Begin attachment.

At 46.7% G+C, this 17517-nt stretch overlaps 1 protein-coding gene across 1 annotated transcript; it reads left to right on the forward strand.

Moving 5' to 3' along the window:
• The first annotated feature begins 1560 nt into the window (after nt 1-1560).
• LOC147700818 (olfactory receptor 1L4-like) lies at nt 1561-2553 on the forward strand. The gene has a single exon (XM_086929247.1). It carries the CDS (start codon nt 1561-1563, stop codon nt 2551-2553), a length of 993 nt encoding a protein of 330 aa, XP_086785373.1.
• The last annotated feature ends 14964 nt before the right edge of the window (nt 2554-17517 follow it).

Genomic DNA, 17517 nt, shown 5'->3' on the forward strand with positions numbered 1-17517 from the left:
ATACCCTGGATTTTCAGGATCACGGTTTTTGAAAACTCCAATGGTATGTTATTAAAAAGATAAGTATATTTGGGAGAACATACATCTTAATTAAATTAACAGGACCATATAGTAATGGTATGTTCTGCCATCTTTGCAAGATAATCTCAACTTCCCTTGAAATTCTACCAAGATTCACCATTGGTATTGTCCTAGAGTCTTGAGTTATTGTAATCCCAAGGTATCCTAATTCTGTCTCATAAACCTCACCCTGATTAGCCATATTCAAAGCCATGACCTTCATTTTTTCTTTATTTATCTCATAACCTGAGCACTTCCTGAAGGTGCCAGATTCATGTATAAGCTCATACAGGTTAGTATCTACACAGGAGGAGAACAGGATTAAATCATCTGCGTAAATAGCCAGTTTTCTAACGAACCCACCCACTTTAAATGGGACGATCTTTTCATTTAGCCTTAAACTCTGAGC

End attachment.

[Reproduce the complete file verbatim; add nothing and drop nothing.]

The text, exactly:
At 46.7% G+C, this 17517-nt stretch overlaps 1 protein-coding gene across 1 annotated transcript; it reads left to right on the forward strand.

Moving 5' to 3' along the window:
• The first annotated feature begins 1560 nt into the window (after nt 1-1560).
• LOC147700818 (olfactory receptor 1L4-like) lies at nt 1561-2553 on the forward strand. The gene has a single exon (XM_086929247.1). It carries the CDS (start codon nt 1561-1563, stop codon nt 2551-2553), a length of 993 nt encoding a protein of 330 aa, XP_086785373.1.
• The last annotated feature ends 14964 nt before the right edge of the window (nt 2554-17517 follow it).

Genomic DNA, 17517 nt, shown 5'->3' on the forward strand with positions numbered 1-17517 from the left:
ATACCCTGGATTTTCAGGATCACGGTTTTTGAAAACTCCAATGGTATGTTATTAAAAAGATAAGTATATTTGGGAGAACATACATCTTAATTAAATTAACAGGACCATATAGTAATGGTATGTTCTGCCATCTTTGCAAGATAATCTCAACTTCCCTTGAAATTCTACCAAGATTCACCATTGGTATTGTCCTAGAGTCTTGAGTTATTGTAATCCCAAGGTATCCTAATTCTGTCTCATAAACCTCACCCTGATTAGCCATATTCAAAGCCATGACCTTCATTTTTTCTTTATTTATCTCATAACCTGAGCACTTCCTGAAGGTGCCAGATTCATGTATAAGCTCATACAGGTTAGTATCTACACAGGAGGAGAACAGGATTAAATCATCTGCGTAAATAGCCAGTTTTCTAACGAACCCACCCACTTTAAATGGGACGATCTTTTCATTTAGCCTTAAACTCTGAGC